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More than 40% of us make New Year’s resolutions. But only 8% of us actually achieve our goals, according to a Forbes article.Perhaps we’re focusing on the wrong things. Rather than another resolution that revolves around diet and exercise, try setting finance-related goals. Specifically, make the following insurance resolutions.
These can help you save money and better prepare for whatever 2018 has in store.1. Review your policies.Did you make any changes in 2017? Perhaps you got married, had a baby, bought a new home, or sold your boat. Carefully review all policies to ensure they’re still appropriate. Check that all information about your belongings, and more important, you, is accurate. Ensure adequate coverage is in place for your current lifestyle. Keep an eye out for any potential discounts.
2. Reduce claims.Take steps to prevent claims this year. Use proper safety precautions in the kitchen. Keep your home and car secure by keeping things well-locked, well-lit, and well-protected. Use safe driving habits. For many, the key to all this is simply slowing down the frantic pace of life a bit. Take the time this year to focus on what you’re doing. Be “intentional.” You’ll have fewer mishaps at home and on the road. And the result will be a year highlighted, not with insurance claims, but with peace of mind.
3. Visit your agent. With policies and inventory in hand, contact your insurance agent. The start of a new year is a great time to make an appointment so you can review all your coverage at the same time. He or she will help you determine what changes, if any, should be made for the year ahead. As well, your agent can recommend policy changes to save you money, point out discounts available, and make sure you have the right coverage for your current needs.Keep these resolutions, and prepare for a secure 2018.
Family is not an important thing. It’s everything.– Michael J. Fox
My mother had a great deal of trouble with me, but I think she enjoyed it.– Mark Twain
Some of the most important conversations I’ve ever had occurred at my family’s dinner table.– Bob Ehrlich
People are pretty forgiving when it comes to other people’s families. The only family that ever horrifies you is your own.– Douglas Coupland
Soup is a lot like a family. Each ingredient enhances the others; each batch has its own characteristics; and it needs time to simmer to reach full flavor.– Marge Kennedy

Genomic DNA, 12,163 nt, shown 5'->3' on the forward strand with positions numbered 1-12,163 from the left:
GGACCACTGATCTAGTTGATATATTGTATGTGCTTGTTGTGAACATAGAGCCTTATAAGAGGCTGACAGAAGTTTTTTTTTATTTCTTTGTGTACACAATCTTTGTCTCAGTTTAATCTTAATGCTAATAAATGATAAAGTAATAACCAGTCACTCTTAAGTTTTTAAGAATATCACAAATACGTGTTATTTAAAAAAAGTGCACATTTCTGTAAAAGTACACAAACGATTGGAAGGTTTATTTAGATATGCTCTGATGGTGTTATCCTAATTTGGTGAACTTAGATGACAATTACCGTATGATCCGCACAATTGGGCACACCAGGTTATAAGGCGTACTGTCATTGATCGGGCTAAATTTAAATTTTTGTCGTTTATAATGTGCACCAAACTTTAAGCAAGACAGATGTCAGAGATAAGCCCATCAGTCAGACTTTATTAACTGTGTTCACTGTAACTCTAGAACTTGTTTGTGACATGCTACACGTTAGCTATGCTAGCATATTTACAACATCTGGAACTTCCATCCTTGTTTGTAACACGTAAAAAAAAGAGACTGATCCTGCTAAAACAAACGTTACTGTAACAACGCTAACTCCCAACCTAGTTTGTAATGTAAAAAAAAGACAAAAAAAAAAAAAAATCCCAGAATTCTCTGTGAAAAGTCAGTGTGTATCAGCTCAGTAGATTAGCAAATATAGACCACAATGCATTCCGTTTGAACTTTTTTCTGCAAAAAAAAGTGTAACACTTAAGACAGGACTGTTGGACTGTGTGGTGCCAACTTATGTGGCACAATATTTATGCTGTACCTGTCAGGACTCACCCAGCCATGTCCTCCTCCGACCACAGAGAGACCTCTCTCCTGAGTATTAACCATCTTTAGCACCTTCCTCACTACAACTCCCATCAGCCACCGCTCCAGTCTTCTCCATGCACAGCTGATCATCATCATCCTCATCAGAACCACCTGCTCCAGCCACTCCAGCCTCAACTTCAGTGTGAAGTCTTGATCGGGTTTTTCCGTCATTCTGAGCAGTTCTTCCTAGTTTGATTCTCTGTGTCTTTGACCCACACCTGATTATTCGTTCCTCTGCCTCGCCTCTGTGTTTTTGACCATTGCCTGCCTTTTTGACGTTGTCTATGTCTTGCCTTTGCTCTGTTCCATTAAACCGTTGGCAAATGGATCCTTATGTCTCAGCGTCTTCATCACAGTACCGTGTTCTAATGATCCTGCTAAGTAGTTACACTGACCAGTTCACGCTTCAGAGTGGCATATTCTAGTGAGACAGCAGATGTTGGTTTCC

Barbara Bujulian on left with Agent Debbie Vargas displays the rewards from the drawing. Thank you for your referrals, Barbara!
2 tablespoons vegetable oil3 cups diced butternut squash1 medium onion, diced4 cloves garlic, minced1 tablespoon ginger, peeled and grated8 ounces baby portabello mushrooms, roughly chopped1 1/2 tablespoons balsamic vinegar1 1/2 tablespoons soy sauce1 1/2 cups cooked quinoa2-3 cups kale, stalks removed and finely chopped
Heat oil in a skillet over high heat.
Add squash and cook until it starts to caramelize, about 5 min. Flip pieces and cook for 3 min. Push squash to one side.
Reduce heat to medium-high. Sauté onions for about 2 min., then add garlic and ginger. Cook for 2 min., combine with the squash, and push all to the side.
Add mushrooms and cook without turning for 4 min. Add vinegar, soy sauce, and quinoa to the pan, and mix everything together.
Add kale and 1 tablespoon of water, and cover. Steam for 2 min. or until kale is wilted but remains a vibrant green.
Uncover, stir together, and serve in bowls.
We can’t welcome 2018 without wondering what the boomer generation will be up to this year. In fact, many boomers are still doing what they love, and they’re still doing it well! After years of working for others, they’re making the decisions – and taking the risks – to start their own businesses in retirement.
Notes writer Wendy Mayhew in the Globe and Mail: “Many people can’t wait to retire. They want to golf, travel, or just take it easy. Others can’t wait to retire so they can start the business they have always dreamed about.”
According to the 2017 Kauffman Index of Entrepreneurship, individuals between 55 and 64 accounted for 25.5% of all new entrepreneurs in 2016, while the number of 20- to 34-year-old entrepreneurs declined by 34.3% over a 20-year period to 24.4% in 2016.
Why? It may be that the boomer generation is healthier and more energetic than previous generations, it may be that boomers (who are notoriously bad savers) need to supplement their income in retirement, or it may simply be that older workers have a lot to offer.
In a recent CNBC article, Jody Holtzman, senior vice president of market innovation for AARP, suggests: “[As a boomer] you know what works and what doesn’t, you’ve been in small and big companies … You have a network, possibly savings, or other ways to gain access to capital. All of those things come together as key success factors for building and sustaining a business.”
Plus, boomers have always wanted to change the world. And now’s their chance.